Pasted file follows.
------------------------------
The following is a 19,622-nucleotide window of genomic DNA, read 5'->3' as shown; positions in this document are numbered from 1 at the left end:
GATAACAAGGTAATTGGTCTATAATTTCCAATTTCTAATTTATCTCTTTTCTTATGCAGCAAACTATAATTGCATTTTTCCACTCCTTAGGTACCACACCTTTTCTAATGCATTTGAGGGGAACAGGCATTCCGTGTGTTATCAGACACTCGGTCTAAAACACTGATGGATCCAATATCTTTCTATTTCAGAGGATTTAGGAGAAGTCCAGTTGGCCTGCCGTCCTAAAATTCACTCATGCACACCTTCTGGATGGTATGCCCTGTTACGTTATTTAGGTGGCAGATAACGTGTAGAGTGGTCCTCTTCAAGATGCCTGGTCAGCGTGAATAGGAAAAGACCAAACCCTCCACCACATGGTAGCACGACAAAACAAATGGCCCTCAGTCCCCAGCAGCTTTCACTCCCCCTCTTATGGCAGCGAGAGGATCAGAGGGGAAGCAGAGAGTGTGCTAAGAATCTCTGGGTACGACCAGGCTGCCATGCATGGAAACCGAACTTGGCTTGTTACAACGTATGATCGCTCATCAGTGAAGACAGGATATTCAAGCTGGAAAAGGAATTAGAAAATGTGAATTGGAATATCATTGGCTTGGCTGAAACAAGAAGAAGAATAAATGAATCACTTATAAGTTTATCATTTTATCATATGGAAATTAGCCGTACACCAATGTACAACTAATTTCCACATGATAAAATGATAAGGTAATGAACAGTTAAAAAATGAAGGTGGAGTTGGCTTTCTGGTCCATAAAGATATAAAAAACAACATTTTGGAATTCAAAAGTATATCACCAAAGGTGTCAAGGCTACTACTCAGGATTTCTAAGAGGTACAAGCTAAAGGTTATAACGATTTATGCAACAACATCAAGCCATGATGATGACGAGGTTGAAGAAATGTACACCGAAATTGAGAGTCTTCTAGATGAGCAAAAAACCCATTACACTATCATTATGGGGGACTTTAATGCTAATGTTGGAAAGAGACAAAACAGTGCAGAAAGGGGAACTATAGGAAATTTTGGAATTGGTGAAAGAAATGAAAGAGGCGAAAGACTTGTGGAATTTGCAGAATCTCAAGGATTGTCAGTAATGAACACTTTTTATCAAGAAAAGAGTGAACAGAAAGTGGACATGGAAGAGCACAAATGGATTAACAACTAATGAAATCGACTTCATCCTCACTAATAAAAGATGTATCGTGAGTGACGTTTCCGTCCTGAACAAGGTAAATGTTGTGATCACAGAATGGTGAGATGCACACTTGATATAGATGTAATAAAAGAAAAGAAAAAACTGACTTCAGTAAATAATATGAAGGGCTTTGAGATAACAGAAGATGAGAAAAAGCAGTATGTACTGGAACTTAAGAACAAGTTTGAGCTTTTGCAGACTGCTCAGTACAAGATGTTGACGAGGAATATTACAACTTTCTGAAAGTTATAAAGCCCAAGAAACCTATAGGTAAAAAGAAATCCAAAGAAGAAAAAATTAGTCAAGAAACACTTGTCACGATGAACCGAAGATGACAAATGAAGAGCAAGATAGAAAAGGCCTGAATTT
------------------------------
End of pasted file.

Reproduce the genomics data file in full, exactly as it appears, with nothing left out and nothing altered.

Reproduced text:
The following is a 19,622-nucleotide window of genomic DNA, read 5'->3' as shown; positions in this document are numbered from 1 at the left end:
GATAACAAGGTAATTGGTCTATAATTTCCAATTTCTAATTTATCTCTTTTCTTATGCAGCAAACTATAATTGCATTTTTCCACTCCTTAGGTACCACACCTTTTCTAATGCATTTGAGGGGAACAGGCATTCCGTGTGTTATCAGACACTCGGTCTAAAACACTGATGGATCCAATATCTTTCTATTTCAGAGGATTTAGGAGAAGTCCAGTTGGCCTGCCGTCCTAAAATTCACTCATGCACACCTTCTGGATGGTATGCCCTGTTACGTTATTTAGGTGGCAGATAACGTGTAGAGTGGTCCTCTTCAAGATGCCTGGTCAGCGTGAATAGGAAAAGACCAAACCCTCCACCACATGGTAGCACGACAAAACAAATGGCCCTCAGTCCCCAGCAGCTTTCACTCCCCCTCTTATGGCAGCGAGAGGATCAGAGGGGAAGCAGAGAGTGTGCTAAGAATCTCTGGGTACGACCAGGCTGCCATGCATGGAAACCGAACTTGGCTTGTTACAACGTATGATCGCTCATCAGTGAAGACAGGATATTCAAGCTGGAAAAGGAATTAGAAAATGTGAATTGGAATATCATTGGCTTGGCTGAAACAAGAAGAAGAATAAATGAATCACTTATAAGTTTATCATTTTATCATATGGAAATTAGCCGTACACCAATGTACAACTAATTTCCACATGATAAAATGATAAGGTAATGAACAGTTAAAAAATGAAGGTGGAGTTGGCTTTCTGGTCCATAAAGATATAAAAAACAACATTTTGGAATTCAAAAGTATATCACCAAAGGTGTCAAGGCTACTACTCAGGATTTCTAAGAGGTACAAGCTAAAGGTTATAACGATTTATGCAACAACATCAAGCCATGATGATGACGAGGTTGAAGAAATGTACACCGAAATTGAGAGTCTTCTAGATGAGCAAAAAACCCATTACACTATCATTATGGGGGACTTTAATGCTAATGTTGGAAAGAGACAAAACAGTGCAGAAAGGGGAACTATAGGAAATTTTGGAATTGGTGAAAGAAATGAAAGAGGCGAAAGACTTGTGGAATTTGCAGAATCTCAAGGATTGTCAGTAATGAACACTTTTTATCAAGAAAAGAGTGAACAGAAAGTGGACATGGAAGAGCACAAATGGATTAACAACTAATGAAATCGACTTCATCCTCACTAATAAAAGATGTATCGTGAGTGACGTTTCCGTCCTGAACAAGGTAAATGTTGTGATCACAGAATGGTGAGATGCACACTTGATATAGATGTAATAAAAGAAAAGAAAAAACTGACTTCAGTAAATAATATGAAGGGCTTTGAGATAACAGAAGATGAGAAAAAGCAGTATGTACTGGAACTTAAGAACAAGTTTGAGCTTTTGCAGACTGCTCAGTACAAGATGTTGACGAGGAATATTACAACTTTCTGAAAGTTATAAAGCCCAAGAAACCTATAGGTAAAAAGAAATCCAAAGAAGAAAAAATTAGTCAAGAAACACTTGTCACGATGAACCGAAGATGACAAATGAAGAGCAAGATAGAAAAGGCCTGAATTT